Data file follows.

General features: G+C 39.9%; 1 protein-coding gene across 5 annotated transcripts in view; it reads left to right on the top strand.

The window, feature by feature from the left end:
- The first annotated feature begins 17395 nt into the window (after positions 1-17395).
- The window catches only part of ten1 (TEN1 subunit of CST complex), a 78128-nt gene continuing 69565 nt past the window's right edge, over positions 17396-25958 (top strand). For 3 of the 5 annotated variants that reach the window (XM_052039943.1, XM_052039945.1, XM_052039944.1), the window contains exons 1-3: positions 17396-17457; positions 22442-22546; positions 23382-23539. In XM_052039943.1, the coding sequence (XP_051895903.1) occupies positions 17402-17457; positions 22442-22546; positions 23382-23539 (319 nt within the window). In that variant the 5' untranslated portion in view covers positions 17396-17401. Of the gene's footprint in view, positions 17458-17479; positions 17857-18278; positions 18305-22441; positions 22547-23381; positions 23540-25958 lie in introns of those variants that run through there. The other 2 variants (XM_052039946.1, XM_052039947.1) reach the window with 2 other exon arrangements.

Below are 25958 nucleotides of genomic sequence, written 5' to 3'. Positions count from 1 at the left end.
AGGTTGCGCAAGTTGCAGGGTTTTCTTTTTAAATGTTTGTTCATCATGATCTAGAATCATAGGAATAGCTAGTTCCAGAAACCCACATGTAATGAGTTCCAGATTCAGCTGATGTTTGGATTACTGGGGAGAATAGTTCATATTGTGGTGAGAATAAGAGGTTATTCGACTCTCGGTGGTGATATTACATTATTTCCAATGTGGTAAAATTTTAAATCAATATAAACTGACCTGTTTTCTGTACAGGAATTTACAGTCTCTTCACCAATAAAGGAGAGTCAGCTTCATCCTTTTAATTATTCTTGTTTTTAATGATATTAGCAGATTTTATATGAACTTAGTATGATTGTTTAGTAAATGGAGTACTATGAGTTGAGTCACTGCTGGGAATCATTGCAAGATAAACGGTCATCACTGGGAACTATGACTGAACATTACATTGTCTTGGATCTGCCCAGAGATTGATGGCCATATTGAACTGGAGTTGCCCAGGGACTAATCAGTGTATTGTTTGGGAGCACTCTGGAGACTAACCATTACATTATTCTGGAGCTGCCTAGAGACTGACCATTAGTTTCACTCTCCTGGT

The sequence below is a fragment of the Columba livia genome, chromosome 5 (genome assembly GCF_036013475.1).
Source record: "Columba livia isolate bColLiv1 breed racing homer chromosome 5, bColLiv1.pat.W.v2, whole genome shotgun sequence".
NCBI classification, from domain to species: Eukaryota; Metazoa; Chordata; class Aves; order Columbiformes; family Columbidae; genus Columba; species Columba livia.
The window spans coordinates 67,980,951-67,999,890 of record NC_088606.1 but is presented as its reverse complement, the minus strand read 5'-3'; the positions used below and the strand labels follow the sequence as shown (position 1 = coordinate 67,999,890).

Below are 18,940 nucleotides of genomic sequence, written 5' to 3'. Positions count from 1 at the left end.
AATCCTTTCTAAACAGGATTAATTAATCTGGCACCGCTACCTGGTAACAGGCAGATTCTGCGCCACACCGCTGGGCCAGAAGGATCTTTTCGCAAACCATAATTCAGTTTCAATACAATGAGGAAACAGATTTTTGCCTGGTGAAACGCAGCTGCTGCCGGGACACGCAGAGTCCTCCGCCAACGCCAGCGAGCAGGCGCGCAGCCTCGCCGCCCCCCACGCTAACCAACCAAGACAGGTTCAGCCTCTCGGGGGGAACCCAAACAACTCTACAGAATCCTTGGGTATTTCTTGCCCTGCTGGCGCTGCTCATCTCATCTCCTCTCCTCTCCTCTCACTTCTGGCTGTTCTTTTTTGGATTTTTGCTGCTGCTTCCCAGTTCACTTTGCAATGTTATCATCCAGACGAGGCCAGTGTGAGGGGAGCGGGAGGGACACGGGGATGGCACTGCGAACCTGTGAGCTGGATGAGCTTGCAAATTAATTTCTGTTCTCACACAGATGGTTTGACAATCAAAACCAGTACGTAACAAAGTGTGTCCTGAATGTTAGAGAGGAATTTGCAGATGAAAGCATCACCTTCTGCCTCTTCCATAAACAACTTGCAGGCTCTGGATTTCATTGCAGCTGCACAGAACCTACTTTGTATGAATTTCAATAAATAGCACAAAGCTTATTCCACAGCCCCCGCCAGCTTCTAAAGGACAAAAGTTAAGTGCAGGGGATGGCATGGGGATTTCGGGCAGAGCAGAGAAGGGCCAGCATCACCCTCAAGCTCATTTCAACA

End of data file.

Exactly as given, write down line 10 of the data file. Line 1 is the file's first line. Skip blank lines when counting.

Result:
The window spans coordinates 67,980,951-67,999,890 of record NC_088606.1 but is presented as its reverse complement, the minus strand read 5'-3'; the positions used below and the strand labels follow the sequence as shown (position 1 = coordinate 67,999,890).